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AMD EPYC Rome Server CPUs: 6 Important Things To Know

CRN runs down six important things solution providers should know about AMD's second-generation EPYC processors, including how they compare to Intel's Xeon processors, how they can reduce TCO and how AMD plans to compete with Intel in the data center.

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Specs For Second-Gen EPYC's 19 CPUs

AMD's second-generation EPYC lineup consists of 19 processors, 14 of which are supported in single- and dual-socket configurations with the remaining four designed for single-socket.

These processors range from 64 cores to 8 cores. Base frequencies range from 2 gigahertz to 3.2 gigahertz while max boost frequencies go from 3.2 gigahertz to 3.4 gigahertz. They all come with eight DDR memory channels, a maximum DDR4 frequency of 3,200 megahertz and 128 lanes or higher of PCIe 4.0 connectivity. The thermal design power ranges from 120 watts to 225 watts.

Scott Aylor, corporate vice president of data center products, called the lineup a "very simple, clean product stack that allows us to cover the entire market."

The second-generation processors are headlined by the EPYC 7742, which comes with 64 cores, 128 threads, a base frequency of 2.25 gigahertz, a max boost frequency of 3.4 gigahertz and an L3 cache of 256 megabytes. The CPU's default thermal design power is 225 watts, and it can go up to 250 watts.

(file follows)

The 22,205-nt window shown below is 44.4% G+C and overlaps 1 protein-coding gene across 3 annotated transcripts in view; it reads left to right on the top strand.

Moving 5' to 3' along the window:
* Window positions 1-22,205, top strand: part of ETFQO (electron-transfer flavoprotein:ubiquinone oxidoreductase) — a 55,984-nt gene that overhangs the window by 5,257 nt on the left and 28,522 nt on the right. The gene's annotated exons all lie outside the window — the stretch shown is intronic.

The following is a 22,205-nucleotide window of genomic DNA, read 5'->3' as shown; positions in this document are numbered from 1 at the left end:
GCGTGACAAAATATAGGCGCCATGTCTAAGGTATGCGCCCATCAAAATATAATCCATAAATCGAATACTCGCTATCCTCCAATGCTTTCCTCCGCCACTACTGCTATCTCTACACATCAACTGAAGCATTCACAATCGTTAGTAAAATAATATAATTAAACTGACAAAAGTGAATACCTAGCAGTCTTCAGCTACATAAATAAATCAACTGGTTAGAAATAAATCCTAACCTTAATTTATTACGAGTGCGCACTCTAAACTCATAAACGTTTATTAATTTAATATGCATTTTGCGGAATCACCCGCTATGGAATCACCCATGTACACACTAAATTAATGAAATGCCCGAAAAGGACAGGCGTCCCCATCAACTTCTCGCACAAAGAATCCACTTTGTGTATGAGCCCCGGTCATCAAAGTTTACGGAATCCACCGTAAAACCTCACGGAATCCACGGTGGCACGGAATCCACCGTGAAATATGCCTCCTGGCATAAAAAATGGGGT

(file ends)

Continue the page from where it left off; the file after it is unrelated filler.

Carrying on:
Comparing to the first-generation EPYC's top-line features, the second generation features up to two times more Zen cores, up to four times more shared L3 cache, up to two times more L3 cache, higher memory frequency and higher memory capacity, the latter of which reaches 4 terabytes per socket.

Aylor said all processors in the lineup come with the same features, which includes security features such as Secure Memory Encryption and Secure Encrypted Virtualization.

"We want our customers and partners to pay for performance they want and not buy up the stack for features they need," he said.

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